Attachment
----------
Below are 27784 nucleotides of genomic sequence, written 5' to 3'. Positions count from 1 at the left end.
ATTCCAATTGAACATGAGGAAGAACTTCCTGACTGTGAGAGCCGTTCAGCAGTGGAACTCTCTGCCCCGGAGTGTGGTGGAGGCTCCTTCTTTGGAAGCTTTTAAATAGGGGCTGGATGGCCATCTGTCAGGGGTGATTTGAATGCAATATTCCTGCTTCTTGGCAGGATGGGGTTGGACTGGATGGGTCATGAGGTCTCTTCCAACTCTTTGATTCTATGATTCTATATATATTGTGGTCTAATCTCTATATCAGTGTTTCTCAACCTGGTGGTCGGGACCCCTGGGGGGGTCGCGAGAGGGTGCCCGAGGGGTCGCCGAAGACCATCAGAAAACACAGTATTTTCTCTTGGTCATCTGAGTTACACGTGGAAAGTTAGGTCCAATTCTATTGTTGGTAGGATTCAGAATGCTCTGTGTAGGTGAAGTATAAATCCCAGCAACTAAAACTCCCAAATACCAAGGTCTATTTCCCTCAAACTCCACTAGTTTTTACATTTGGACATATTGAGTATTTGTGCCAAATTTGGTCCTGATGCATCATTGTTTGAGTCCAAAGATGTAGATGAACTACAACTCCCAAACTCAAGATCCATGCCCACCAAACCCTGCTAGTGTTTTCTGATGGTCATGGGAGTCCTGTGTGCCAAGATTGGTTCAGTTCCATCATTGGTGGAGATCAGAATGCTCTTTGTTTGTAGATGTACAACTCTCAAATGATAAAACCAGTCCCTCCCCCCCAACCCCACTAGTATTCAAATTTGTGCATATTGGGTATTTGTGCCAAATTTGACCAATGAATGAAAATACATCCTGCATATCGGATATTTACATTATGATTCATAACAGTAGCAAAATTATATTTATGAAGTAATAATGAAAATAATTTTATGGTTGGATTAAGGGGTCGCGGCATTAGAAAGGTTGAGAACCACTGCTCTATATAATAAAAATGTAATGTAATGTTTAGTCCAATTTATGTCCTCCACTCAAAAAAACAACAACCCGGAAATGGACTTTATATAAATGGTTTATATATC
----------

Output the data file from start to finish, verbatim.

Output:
Below are 27784 nucleotides of genomic sequence, written 5' to 3'. Positions count from 1 at the left end.
ATTCCAATTGAACATGAGGAAGAACTTCCTGACTGTGAGAGCCGTTCAGCAGTGGAACTCTCTGCCCCGGAGTGTGGTGGAGGCTCCTTCTTTGGAAGCTTTTAAATAGGGGCTGGATGGCCATCTGTCAGGGGTGATTTGAATGCAATATTCCTGCTTCTTGGCAGGATGGGGTTGGACTGGATGGGTCATGAGGTCTCTTCCAACTCTTTGATTCTATGATTCTATATATATTGTGGTCTAATCTCTATATCAGTGTTTCTCAACCTGGTGGTCGGGACCCCTGGGGGGGTCGCGAGAGGGTGCCCGAGGGGTCGCCGAAGACCATCAGAAAACACAGTATTTTCTCTTGGTCATCTGAGTTACACGTGGAAAGTTAGGTCCAATTCTATTGTTGGTAGGATTCAGAATGCTCTGTGTAGGTGAAGTATAAATCCCAGCAACTAAAACTCCCAAATACCAAGGTCTATTTCCCTCAAACTCCACTAGTTTTTACATTTGGACATATTGAGTATTTGTGCCAAATTTGGTCCTGATGCATCATTGTTTGAGTCCAAAGATGTAGATGAACTACAACTCCCAAACTCAAGATCCATGCCCACCAAACCCTGCTAGTGTTTTCTGATGGTCATGGGAGTCCTGTGTGCCAAGATTGGTTCAGTTCCATCATTGGTGGAGATCAGAATGCTCTTTGTTTGTAGATGTACAACTCTCAAATGATAAAACCAGTCCCTCCCCCCCAACCCCACTAGTATTCAAATTTGTGCATATTGGGTATTTGTGCCAAATTTGACCAATGAATGAAAATACATCCTGCATATCGGATATTTACATTATGATTCATAACAGTAGCAAAATTATATTTATGAAGTAATAATGAAAATAATTTTATGGTTGGATTAAGGGGTCGCGGCATTAGAAAGGTTGAGAACCACTGCTCTATATAATAAAAATGTAATGTAATGTTTAGTCCAATTTATGTCCTCCACTCAAAAAAACAACAACCCGGAAATGGACTTTATATAAATGGTTTATATATC